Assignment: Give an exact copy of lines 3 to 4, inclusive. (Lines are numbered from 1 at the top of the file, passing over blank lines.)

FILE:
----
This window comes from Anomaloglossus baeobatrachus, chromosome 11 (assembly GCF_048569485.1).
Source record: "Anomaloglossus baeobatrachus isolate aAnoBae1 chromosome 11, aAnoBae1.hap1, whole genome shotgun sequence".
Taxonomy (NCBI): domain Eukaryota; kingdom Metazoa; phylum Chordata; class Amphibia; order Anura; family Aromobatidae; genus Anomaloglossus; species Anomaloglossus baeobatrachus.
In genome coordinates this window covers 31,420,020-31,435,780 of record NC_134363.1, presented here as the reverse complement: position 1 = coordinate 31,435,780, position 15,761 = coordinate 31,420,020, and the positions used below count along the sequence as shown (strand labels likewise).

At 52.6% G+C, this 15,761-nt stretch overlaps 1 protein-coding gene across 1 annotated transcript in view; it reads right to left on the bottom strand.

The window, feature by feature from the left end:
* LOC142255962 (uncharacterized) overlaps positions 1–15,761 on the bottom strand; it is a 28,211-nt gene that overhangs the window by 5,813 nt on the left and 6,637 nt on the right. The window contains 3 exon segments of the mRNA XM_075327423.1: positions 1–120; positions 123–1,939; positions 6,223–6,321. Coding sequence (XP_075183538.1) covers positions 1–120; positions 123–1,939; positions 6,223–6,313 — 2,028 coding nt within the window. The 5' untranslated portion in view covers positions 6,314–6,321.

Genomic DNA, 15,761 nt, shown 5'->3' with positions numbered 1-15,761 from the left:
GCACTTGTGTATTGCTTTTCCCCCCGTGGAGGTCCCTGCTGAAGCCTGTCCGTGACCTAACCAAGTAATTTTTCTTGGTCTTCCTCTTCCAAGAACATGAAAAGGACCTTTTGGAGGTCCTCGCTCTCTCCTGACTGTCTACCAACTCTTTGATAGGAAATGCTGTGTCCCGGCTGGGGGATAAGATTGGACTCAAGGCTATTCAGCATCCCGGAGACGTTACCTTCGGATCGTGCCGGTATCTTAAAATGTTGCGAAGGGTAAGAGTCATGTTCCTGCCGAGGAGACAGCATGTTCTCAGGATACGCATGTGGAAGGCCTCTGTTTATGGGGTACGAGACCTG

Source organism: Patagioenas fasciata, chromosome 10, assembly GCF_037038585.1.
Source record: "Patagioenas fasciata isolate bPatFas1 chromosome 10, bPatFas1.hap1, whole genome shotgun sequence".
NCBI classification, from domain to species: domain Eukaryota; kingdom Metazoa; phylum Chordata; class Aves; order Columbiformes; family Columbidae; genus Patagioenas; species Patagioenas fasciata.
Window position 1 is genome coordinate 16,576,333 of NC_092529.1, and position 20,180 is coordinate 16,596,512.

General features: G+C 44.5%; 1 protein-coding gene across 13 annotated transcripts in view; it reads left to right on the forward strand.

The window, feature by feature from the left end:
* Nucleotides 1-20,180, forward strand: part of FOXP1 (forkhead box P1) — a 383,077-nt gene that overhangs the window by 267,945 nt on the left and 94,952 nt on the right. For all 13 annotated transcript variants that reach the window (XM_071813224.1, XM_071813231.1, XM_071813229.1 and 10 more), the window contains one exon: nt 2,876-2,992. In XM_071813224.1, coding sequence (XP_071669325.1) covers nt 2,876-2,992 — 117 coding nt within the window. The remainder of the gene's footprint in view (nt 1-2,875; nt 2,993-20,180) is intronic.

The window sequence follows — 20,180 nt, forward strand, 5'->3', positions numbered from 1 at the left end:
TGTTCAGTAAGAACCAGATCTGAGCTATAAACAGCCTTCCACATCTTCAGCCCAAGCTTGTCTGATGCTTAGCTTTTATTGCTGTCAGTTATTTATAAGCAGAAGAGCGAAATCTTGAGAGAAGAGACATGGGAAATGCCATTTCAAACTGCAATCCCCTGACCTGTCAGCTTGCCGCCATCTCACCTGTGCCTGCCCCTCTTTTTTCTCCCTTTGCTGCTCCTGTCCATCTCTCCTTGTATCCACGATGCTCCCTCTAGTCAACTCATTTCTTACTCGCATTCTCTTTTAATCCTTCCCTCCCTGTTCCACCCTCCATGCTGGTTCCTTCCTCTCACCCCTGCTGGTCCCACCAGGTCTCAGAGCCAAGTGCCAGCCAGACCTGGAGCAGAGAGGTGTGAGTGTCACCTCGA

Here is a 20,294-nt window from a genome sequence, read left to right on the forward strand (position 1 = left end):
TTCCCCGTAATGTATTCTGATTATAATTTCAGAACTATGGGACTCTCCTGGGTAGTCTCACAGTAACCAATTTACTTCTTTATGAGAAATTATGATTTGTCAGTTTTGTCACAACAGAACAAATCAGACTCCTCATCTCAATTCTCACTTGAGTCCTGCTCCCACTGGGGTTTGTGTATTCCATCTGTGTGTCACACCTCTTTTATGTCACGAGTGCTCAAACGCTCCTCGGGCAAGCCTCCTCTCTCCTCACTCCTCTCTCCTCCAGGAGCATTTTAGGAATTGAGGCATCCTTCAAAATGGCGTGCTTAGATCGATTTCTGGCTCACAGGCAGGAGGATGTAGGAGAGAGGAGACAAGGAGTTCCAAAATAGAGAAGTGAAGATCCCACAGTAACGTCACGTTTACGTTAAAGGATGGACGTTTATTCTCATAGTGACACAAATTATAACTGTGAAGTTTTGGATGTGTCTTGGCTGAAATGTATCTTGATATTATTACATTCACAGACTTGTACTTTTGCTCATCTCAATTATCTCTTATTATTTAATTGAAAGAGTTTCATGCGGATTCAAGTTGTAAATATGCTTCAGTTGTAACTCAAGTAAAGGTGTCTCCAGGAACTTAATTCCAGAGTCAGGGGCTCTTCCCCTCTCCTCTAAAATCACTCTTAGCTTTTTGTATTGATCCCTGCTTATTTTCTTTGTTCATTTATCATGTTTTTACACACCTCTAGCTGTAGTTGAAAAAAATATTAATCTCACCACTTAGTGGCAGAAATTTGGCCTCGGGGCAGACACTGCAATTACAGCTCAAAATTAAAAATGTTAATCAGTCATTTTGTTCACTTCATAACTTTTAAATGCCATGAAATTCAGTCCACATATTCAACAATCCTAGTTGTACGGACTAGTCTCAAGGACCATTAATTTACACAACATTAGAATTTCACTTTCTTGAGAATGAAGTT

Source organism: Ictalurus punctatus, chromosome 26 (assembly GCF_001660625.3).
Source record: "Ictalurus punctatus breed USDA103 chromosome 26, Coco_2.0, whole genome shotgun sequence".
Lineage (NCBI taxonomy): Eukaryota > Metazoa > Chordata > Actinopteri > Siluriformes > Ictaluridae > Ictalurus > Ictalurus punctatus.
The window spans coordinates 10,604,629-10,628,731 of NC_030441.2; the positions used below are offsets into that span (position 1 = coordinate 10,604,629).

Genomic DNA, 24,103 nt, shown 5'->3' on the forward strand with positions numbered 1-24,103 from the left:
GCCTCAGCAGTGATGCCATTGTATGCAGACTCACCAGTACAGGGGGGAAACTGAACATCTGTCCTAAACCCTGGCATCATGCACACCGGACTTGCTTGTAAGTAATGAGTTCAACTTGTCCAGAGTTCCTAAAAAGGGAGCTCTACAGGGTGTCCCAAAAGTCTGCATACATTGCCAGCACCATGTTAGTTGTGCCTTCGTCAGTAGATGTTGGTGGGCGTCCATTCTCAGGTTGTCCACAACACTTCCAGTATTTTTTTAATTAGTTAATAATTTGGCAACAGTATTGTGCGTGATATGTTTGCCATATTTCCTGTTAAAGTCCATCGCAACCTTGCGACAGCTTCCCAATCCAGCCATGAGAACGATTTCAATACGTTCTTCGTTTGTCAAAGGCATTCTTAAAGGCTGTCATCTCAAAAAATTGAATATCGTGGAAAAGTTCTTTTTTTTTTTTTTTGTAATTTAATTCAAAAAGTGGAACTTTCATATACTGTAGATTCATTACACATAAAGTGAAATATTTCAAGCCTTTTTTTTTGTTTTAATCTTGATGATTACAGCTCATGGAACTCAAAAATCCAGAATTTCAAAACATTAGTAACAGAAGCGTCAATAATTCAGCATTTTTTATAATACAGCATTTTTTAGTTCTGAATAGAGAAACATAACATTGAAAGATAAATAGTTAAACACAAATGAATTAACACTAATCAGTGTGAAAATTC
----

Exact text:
Taxonomy (NCBI): domain Eukaryota; kingdom Metazoa; phylum Chordata; class Amphibia; order Anura; family Aromobatidae; genus Anomaloglossus; species Anomaloglossus baeobatrachus.
In genome coordinates this window covers 31,420,020-31,435,780 of record NC_134363.1, presented here as the reverse complement: position 1 = coordinate 31,435,780, position 15,761 = coordinate 31,420,020, and the positions used below count along the sequence as shown (strand labels likewise).